By Ryu Mizunagi. Released in Japan by Kodansha, serialization ongoing in the magazine Good! Afternoon. Released in North America by Vertical Comics.
Sometimes when a company has a reputation for left-field, odd or intellectual manga titles, it can be a bit of a shock to see a license that goes against the grain. Such is the case with Witchcraft Works, which is not exactly a lowest common denominator title per se, but it definitely feels odd at Vertical, being the sort of thing I would have expected to see more with one of the more mainstream companies. Vertical it is, though, and the production is as always first rate. The content is pretty good as well, with the proviso that this feels very much like a first volume that hasn’t quite gotten a running start yet.
The best thing that Witchcraft Works has going for it are its two leads. The heroine, Ayaka, is the school princess, revered and good at everything she does. And, as we discover, she’s also a witch, there to protect our unwitting hero, Honoka. As a witch, she is also good at everything she does, being adept at fire magic to the point where she may literally be a fire elemental of some sort. Throughout this first volume, she doesn’t crack a smile or even vary her expressions, really – she is completely stoic. It works quite well for what she’s supposed to be. As for Honoka, given that his function here is mainly to be shocked at events spiraling around him and ask “what’s going on?” a lot, he does pretty well, and you identify with his frustration at being unable to do anything.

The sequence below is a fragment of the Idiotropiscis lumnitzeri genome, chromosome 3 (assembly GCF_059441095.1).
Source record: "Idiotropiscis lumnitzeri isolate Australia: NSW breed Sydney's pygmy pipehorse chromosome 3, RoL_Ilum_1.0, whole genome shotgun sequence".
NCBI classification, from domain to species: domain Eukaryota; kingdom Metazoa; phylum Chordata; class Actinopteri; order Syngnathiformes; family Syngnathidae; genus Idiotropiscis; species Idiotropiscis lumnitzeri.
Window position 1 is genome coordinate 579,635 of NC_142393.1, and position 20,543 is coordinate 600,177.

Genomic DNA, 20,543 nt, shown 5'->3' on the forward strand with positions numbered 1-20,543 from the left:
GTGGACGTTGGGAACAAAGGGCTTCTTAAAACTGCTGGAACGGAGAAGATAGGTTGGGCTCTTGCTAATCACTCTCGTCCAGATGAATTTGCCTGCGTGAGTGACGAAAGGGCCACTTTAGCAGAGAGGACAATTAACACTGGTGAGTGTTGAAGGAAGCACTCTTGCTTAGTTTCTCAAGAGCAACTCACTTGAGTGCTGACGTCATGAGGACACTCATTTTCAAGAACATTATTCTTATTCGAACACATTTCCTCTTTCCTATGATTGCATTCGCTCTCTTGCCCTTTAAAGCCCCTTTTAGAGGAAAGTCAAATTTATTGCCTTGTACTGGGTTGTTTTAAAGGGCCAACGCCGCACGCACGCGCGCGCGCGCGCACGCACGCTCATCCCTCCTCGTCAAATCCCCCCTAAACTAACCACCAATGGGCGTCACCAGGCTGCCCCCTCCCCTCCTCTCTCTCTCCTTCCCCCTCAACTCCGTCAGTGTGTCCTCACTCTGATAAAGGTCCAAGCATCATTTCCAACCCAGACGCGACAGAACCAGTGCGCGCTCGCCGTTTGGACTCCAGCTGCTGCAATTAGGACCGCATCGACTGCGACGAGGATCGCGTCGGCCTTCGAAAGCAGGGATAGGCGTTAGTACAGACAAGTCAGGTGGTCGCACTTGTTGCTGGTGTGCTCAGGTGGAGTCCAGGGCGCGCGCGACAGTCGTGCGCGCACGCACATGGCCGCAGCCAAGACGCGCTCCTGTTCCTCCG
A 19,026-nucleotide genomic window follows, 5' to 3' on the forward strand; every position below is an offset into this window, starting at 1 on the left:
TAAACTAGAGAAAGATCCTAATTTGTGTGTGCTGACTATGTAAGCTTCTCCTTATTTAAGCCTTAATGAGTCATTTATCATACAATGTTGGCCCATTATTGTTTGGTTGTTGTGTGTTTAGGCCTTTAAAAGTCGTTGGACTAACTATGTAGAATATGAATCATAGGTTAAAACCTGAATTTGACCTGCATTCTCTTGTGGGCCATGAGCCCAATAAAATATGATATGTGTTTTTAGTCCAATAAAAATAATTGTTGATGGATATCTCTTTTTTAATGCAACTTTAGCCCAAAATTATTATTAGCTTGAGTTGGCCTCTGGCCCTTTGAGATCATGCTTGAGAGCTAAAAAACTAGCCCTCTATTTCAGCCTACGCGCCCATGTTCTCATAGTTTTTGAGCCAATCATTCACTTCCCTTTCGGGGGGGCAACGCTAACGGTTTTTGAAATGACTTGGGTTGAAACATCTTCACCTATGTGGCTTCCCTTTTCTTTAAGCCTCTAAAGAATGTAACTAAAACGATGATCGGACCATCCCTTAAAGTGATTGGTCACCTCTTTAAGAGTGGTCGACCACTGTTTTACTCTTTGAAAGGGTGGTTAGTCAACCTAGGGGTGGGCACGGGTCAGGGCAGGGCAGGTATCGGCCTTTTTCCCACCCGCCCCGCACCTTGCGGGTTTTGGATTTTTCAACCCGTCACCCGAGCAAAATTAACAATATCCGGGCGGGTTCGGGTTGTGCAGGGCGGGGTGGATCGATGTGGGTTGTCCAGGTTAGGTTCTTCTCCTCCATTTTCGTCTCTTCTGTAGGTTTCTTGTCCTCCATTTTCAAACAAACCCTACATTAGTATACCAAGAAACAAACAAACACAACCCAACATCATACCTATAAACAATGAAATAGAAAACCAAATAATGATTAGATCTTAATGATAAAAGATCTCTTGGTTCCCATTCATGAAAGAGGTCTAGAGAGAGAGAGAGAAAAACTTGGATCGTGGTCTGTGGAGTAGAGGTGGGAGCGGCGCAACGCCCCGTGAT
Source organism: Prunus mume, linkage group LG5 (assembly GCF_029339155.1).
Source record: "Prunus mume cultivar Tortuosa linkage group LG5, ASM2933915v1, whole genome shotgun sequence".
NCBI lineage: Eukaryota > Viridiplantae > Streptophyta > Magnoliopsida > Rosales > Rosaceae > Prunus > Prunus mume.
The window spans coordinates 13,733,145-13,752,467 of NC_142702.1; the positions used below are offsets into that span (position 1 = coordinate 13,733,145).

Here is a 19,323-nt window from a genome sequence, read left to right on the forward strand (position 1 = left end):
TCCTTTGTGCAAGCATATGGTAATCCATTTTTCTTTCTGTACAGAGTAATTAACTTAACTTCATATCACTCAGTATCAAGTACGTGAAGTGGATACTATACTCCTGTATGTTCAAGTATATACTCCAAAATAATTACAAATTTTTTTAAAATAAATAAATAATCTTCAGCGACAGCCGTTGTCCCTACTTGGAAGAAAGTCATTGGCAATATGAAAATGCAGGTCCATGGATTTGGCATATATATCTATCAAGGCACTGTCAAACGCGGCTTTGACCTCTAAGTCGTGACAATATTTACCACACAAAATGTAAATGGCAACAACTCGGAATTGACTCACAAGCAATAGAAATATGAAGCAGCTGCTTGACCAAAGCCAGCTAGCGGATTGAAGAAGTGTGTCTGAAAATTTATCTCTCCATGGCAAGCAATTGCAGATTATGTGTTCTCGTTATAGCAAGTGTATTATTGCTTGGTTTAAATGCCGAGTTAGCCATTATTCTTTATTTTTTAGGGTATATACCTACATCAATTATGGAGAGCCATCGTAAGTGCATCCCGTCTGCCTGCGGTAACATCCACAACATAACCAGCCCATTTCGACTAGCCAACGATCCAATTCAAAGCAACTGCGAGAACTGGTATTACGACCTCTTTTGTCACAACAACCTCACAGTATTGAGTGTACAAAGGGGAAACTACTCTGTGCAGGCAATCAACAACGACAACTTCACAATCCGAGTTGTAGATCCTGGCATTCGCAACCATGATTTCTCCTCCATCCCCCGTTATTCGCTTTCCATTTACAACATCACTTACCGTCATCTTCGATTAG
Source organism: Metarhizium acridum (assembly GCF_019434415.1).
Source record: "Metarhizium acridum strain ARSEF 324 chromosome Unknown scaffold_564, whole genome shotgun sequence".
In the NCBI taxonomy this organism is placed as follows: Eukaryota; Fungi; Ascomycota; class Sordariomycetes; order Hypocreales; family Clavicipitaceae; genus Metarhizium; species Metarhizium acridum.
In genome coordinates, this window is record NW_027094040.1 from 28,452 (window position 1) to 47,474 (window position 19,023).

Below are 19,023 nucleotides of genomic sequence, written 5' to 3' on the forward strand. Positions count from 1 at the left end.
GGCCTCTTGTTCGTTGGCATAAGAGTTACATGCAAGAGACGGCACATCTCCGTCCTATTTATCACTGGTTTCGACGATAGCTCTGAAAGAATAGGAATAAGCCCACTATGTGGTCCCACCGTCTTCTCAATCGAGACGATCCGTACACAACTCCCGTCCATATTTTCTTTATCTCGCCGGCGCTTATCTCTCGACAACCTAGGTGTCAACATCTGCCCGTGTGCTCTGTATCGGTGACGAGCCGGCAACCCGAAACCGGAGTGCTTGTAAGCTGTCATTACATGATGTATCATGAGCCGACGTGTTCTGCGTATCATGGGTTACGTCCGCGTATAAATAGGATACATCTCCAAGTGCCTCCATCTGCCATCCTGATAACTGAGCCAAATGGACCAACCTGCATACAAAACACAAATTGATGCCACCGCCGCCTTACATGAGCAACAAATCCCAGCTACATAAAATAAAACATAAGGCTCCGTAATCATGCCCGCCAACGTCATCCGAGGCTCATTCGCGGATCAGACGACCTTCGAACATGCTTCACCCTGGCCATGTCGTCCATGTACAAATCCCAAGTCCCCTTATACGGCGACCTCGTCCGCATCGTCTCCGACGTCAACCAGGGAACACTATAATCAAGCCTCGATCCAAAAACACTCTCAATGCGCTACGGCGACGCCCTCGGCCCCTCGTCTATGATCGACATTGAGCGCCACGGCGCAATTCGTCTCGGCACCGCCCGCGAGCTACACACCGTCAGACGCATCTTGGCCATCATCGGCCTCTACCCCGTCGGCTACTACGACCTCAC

As for the villains and supporting cast, I will admit I was less impressed. The ‘moe’ aspect of the manga, since it can’t come out in its stone-faced heroine, tends to be shunted here. Thus, our first villain is a catgirl who uses bunnies to attack, her villain team that arrives later also looks like a collection of traits rather than people (though we’ve barely met them yet), and Ayaka’s waitress friend is there to have giant breasts and fall down a lot. It feels as if the author was told “there isn’t enough here that would remind people of Comic Alive, please add some fanservice pronto.” I hope that as the series goes on these villains will be fleshed out a bit more.
There is a healthy dose of humor, and I like that the story doesn’t take itself too seriously. I may have disliked the fanservice waitress, but her appallingness is lampshaded, and Honoka’s general bafflement can get so intense that footnotes are needed to remind readers that he’s an idiot. With a title like this, where catgirls are throwing around evil bunnies and our heroine decided to get intel by typing everyone to a stake and torturing them, a sense of humor is essential to not have it tip over into self-parody, and this strikes just the right note.
I wasn’t blown awway by this first volume, but it’s solid, and with an anime airing last year should definitely attract some readers, particularly those who like stoic female leads who don’t take any guff. We’ll see how it develops.